Syndication executives, accustomed to taking center stage at the Promax/BDA convention, are having to share that spotlight this year with the organization's new "in crowd": the dotcom players.
Promax/BDA is just doing its job (Internet-TV convergence is today's media "it" concept), but the group's shifting focus may have contributed to scaled-back attendance by some conference regulars.
Two major station groups, Tribune Broadcasting and the Sinclair Broadcast Group, are significantly reducing the number of people they send to New Orleans for this week's gathering of marketing and design professionals. Tribune confirmed it has invited syndicators to unveil their show-launch campaigns (the traditional core of Promax/BDA) in Los Angeles a few days after the convention.
A spokesman said the station group was not dissatisfied with Promax/BDA's convention but wanted to "speak [with syndicators] about issues specific to Tribune." Sinclair could not be reached for comment, but one executive told a studio marketing vice president that it was "not financially advantageous" to attend as a group.
With fewer heads to turn, some syndicators don't feel the need to trek to Promax/BDA with their usual fanfare-convention-floor booths or splashy marketing workshops. "It's always good to be able to meet [at Promax/BDA] with our stations face to face," noted Yelena Garofolo, Warner Bros.' senior VP of corporate marketing and advertising services. "But we also have to acknowledge the fact that attendance by the station groups is down."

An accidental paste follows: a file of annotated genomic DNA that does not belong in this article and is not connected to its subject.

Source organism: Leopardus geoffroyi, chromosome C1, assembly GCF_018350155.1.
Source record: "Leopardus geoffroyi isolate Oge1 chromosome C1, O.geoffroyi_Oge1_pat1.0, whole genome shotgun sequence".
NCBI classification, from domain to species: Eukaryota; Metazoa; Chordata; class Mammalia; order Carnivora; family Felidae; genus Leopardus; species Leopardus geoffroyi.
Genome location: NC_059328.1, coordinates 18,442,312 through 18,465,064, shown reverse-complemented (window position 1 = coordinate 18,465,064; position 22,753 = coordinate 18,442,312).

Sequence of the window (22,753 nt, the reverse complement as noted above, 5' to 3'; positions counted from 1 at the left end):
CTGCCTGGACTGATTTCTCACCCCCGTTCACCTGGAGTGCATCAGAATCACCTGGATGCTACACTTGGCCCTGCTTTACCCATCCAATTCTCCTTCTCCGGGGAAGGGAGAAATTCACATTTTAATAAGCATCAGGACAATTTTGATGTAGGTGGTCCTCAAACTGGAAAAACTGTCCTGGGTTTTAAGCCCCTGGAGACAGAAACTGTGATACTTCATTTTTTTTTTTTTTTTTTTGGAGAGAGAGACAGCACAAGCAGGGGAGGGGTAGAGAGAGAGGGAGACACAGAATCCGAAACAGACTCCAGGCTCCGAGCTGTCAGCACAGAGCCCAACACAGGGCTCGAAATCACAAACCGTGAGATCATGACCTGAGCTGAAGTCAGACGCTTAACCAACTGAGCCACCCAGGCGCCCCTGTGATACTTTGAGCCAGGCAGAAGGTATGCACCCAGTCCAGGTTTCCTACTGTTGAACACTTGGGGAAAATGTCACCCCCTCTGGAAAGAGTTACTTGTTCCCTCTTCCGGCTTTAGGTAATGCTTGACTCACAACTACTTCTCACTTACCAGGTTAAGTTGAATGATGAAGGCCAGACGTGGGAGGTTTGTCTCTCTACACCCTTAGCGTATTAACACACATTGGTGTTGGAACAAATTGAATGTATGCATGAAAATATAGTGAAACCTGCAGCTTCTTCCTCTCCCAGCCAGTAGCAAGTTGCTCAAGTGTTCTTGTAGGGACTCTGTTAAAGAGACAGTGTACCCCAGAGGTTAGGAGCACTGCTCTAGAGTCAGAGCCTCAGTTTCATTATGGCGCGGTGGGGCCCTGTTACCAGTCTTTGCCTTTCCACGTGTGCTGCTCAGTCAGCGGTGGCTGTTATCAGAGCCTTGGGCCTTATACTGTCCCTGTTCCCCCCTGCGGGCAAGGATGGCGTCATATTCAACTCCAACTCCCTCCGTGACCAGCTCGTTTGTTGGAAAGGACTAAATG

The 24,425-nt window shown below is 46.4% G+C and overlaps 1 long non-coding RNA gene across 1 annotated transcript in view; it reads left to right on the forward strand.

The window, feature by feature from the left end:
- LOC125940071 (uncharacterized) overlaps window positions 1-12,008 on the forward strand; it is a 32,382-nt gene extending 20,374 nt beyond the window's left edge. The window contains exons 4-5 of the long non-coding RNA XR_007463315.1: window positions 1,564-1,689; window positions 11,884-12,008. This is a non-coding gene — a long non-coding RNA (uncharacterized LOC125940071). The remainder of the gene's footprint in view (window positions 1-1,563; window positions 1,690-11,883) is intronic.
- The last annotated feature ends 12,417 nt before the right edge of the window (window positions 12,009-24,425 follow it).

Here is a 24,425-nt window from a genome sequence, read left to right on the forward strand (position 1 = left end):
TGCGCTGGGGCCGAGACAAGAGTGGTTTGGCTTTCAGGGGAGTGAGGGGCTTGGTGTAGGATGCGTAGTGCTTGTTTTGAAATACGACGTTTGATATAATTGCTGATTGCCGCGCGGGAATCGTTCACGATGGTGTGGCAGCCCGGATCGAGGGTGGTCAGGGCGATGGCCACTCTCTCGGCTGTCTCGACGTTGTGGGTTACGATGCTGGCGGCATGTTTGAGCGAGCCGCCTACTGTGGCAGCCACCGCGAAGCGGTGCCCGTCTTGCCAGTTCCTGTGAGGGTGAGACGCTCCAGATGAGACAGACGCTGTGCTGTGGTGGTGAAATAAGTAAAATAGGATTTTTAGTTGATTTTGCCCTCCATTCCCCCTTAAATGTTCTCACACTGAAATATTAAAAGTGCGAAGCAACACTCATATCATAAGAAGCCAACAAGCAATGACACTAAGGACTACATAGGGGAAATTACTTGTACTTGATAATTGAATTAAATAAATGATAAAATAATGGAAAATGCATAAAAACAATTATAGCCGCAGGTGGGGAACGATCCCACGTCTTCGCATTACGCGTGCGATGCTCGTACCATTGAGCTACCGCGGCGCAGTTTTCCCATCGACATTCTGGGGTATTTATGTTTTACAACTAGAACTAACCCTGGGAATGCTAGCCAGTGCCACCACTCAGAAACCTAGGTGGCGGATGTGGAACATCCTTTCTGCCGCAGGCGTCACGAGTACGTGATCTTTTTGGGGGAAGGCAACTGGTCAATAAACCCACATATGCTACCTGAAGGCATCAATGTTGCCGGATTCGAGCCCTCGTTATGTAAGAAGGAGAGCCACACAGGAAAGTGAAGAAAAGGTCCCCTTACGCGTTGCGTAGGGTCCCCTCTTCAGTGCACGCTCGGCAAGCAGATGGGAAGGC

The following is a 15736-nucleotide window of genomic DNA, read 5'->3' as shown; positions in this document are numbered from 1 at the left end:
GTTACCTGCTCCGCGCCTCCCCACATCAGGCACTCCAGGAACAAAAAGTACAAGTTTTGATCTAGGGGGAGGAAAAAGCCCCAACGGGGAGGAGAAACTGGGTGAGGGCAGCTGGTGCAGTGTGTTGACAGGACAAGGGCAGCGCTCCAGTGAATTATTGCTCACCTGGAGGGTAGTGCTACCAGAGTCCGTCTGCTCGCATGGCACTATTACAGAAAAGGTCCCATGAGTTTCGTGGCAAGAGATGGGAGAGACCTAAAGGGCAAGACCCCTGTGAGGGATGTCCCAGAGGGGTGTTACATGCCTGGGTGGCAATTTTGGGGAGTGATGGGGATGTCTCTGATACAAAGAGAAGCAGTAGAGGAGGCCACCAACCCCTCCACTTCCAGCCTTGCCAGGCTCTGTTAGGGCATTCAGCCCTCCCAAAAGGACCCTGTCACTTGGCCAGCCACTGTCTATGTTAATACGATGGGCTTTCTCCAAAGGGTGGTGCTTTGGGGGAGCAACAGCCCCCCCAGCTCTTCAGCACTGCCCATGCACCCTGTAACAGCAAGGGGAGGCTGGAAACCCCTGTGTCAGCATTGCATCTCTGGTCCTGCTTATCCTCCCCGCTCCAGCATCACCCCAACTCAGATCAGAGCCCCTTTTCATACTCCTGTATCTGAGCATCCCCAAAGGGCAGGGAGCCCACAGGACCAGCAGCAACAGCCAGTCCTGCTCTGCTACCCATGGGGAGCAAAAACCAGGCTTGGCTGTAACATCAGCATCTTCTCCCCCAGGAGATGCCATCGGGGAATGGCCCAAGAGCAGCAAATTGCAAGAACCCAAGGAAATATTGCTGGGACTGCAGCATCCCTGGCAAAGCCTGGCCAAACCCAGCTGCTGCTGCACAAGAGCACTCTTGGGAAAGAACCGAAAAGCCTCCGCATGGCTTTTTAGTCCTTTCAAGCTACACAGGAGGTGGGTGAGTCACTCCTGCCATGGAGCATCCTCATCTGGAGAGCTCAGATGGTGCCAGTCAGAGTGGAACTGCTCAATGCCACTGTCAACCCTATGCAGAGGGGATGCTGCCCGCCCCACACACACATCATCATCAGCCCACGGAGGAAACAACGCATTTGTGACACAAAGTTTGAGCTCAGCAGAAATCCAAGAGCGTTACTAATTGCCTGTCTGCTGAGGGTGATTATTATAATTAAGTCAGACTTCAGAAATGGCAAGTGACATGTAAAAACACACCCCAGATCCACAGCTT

This year, Warner Bros. will instead host a hospitality suite to generate buzz for its new off-net series Suddenly Susan and The Jamie Foxx Show and first-run shows Moral Court and Street Smarts. But as a backup plan, "we've set up meetings/workshops with station groups here in L.A. to get them involved in our promotion activities," said Garofolo.
Matthew Pugliese, Twentieth Television's vice president of advertising and promotion, predicted the problem wouldn't "clear up" on its own.
"I think there will be an advantage to stations in going in order to bone up on technology," he said. "But at the same time, if stations continue to pull out, we're going to have to re-evaluate the purpose of going for ourselves."
Still, Twentieth will be on hand, throwing a party for its station clients to promote the fall launch of its new court entry, Power of Attorney, and the second season of Divorce Court.
A number of syndicators are looking forward to Promax/BDA's ramped-up online presence (the organization's new full-time president, Glynn Brailsford, has introduced 'e-sessions,' Web-related workshops to be offered at every conference time interval). Studios USA is searching for a new-media sidekick to help promote Arrest and Trial. Pearson Television's game entry To Tell the Truth will sprout an Internet arm, and King World's late-night freshman, The Cindy Margolis Show, stars a Web-made celebrity.
"Our biggest leap is in the [Internet arena]. But we're not just chasing new money," Brailsford insisted. "It's staying ahead of the curve of where TV is going. We're not discarding our heritage, but we're enhancing it. Working in the era of enhanced TV, we're putting on an enhanced conference."